Cloud computing lets companies move data and applications from their own servers to those managed by someone else. The dream is to forget all about managing infrastructure, but in reality, applications are still deeply tied to surrounding software, such as a specific operating system or database, so it’s not so easy to move them.
A company based in Raleigh, NC, called rPath is winning admirers among IT experts by selling technology that addresses this problem. The company won top honors last week in the “cloud and infrastructure” category at a competition held at the 2009 Venture Summit East conference in Boston.
Technology developed by the company takes an application, automatically determines what other software it relies on, and creates a self-contained virtual environment for it. Within this environment, the application gets access to only those software components that it needs. For example, the environment typically contains an extremely pared-down version of the operating system that the application runs on. After this, the application can be installed anywhere–in a cloud-computing environment or on traditional infrastructure. Maintenance of the different components bundled with the virtual application is also simplified.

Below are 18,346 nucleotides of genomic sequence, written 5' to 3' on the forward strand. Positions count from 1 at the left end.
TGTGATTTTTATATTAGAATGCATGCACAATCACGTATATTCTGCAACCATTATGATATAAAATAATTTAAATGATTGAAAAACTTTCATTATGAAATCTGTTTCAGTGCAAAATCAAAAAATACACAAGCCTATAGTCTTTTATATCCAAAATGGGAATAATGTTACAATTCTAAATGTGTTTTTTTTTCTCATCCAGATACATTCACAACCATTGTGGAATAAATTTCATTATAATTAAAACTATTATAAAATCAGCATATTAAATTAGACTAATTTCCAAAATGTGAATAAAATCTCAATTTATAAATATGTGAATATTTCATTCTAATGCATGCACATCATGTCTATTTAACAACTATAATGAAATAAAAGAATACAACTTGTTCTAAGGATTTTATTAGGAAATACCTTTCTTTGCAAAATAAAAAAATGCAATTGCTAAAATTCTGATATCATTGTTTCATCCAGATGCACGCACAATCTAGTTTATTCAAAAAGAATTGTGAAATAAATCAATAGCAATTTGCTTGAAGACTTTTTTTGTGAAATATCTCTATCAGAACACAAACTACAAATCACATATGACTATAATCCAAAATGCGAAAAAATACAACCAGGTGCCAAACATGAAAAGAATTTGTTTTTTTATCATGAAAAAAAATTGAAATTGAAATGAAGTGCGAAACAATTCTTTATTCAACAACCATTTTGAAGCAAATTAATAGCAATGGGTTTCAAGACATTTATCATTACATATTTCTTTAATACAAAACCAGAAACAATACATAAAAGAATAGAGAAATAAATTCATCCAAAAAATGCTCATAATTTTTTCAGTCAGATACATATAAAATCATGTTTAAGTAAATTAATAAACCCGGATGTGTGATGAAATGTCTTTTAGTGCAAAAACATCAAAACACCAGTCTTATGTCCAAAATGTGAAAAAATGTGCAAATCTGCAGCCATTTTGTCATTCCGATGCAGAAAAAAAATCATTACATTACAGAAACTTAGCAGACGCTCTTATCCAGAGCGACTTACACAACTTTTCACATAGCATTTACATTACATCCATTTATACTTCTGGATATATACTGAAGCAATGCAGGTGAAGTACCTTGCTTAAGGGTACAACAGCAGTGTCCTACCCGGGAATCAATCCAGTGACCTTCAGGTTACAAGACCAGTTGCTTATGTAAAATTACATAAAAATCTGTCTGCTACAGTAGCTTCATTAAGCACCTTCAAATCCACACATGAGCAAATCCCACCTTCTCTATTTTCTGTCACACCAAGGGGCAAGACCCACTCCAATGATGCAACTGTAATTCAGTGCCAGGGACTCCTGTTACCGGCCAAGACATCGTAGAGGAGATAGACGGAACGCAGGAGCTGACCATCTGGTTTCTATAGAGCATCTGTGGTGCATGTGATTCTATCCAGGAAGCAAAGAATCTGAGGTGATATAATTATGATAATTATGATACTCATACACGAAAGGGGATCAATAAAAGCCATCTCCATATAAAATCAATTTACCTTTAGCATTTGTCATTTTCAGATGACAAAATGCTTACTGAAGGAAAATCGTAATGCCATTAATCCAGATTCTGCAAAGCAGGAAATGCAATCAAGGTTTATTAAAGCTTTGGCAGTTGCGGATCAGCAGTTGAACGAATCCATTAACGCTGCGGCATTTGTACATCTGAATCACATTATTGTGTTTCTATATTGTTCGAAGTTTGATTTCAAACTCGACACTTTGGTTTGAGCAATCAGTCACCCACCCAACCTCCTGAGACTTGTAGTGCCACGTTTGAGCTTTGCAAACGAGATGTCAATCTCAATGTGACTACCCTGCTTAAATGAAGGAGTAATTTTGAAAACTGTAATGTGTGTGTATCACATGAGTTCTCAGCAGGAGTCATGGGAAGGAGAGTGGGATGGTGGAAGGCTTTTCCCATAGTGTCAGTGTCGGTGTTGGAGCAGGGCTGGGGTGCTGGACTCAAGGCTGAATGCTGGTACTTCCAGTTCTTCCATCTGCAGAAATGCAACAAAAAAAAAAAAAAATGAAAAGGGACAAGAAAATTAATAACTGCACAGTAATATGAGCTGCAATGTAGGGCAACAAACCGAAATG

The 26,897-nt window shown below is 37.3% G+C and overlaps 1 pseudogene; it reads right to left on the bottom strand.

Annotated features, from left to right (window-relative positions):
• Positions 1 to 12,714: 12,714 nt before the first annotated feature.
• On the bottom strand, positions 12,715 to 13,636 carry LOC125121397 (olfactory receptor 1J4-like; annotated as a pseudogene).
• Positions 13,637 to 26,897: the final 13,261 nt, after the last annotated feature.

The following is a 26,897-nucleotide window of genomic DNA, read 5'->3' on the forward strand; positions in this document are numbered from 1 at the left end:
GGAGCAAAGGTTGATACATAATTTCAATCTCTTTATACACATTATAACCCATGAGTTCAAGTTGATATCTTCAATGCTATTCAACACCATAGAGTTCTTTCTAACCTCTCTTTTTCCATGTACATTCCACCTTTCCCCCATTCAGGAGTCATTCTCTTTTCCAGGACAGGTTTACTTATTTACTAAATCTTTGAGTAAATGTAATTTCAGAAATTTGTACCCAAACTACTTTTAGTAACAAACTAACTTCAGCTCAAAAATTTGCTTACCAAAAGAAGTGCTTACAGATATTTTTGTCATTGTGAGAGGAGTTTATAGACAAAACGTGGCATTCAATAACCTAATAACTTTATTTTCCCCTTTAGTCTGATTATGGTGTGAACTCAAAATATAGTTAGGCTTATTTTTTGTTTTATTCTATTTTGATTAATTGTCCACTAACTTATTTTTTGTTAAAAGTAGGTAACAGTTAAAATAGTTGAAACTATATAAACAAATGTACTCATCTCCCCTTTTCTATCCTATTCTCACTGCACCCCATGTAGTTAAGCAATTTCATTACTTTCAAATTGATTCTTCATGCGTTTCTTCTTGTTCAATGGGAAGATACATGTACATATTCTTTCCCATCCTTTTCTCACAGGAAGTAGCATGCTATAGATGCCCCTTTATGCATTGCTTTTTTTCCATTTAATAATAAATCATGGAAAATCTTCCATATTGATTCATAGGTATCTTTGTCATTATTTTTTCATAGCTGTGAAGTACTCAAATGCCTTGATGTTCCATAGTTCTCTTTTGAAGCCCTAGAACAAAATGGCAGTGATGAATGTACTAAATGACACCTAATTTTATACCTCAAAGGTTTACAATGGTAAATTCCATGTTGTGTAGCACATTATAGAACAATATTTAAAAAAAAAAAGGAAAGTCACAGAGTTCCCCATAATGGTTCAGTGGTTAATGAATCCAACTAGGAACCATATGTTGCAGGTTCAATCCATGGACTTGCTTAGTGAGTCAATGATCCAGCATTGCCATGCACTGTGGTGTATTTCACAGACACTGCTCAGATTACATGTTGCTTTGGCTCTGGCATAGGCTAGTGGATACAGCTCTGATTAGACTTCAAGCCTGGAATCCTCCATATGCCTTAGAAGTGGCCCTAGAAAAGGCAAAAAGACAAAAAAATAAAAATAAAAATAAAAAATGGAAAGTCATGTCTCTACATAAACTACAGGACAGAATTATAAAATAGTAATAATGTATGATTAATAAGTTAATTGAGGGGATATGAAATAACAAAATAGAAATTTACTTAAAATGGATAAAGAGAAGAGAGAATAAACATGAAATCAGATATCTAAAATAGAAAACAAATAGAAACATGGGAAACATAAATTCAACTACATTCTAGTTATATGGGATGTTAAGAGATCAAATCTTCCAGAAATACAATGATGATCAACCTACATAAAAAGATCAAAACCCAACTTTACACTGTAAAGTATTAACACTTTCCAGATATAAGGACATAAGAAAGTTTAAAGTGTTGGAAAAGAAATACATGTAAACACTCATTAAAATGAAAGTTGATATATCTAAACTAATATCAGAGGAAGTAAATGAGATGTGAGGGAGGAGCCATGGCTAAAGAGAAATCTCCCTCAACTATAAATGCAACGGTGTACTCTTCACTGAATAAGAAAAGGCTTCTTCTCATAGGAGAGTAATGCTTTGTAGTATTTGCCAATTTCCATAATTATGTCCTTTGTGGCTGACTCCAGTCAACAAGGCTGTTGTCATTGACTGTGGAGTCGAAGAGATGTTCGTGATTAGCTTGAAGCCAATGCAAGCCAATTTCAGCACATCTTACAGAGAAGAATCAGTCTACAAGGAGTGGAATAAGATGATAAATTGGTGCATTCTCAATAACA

Jake Sorofman, vice president of marketing and business development for rPath, says that most businesses struggle to deploy applications on their infrastructure, never mind moving them over to a cloud-computing platform. “It’s invention for the first time every time,” he says, alluding to the fact that nowadays applications are built using a wide variety of languages, libraries, and other components that can interact unpredictably. Subsequent changes, such as security updates to an operating system, can have a cascade of unintended consequences that break applications, Sorofman says. The rPath technology fits between the application and the infrastructure, easing the pain of configuration and maintenance, he says.
The company’s technology represents a different approach to deploying applications, adds Brett Adam, vice president of engineering for rPath. Traditionally, he says, companies try to keep applications working and up to date by creating and managing several layers of infrastructure. Adam says that it’s easier to have stable systems by treating each application separately.
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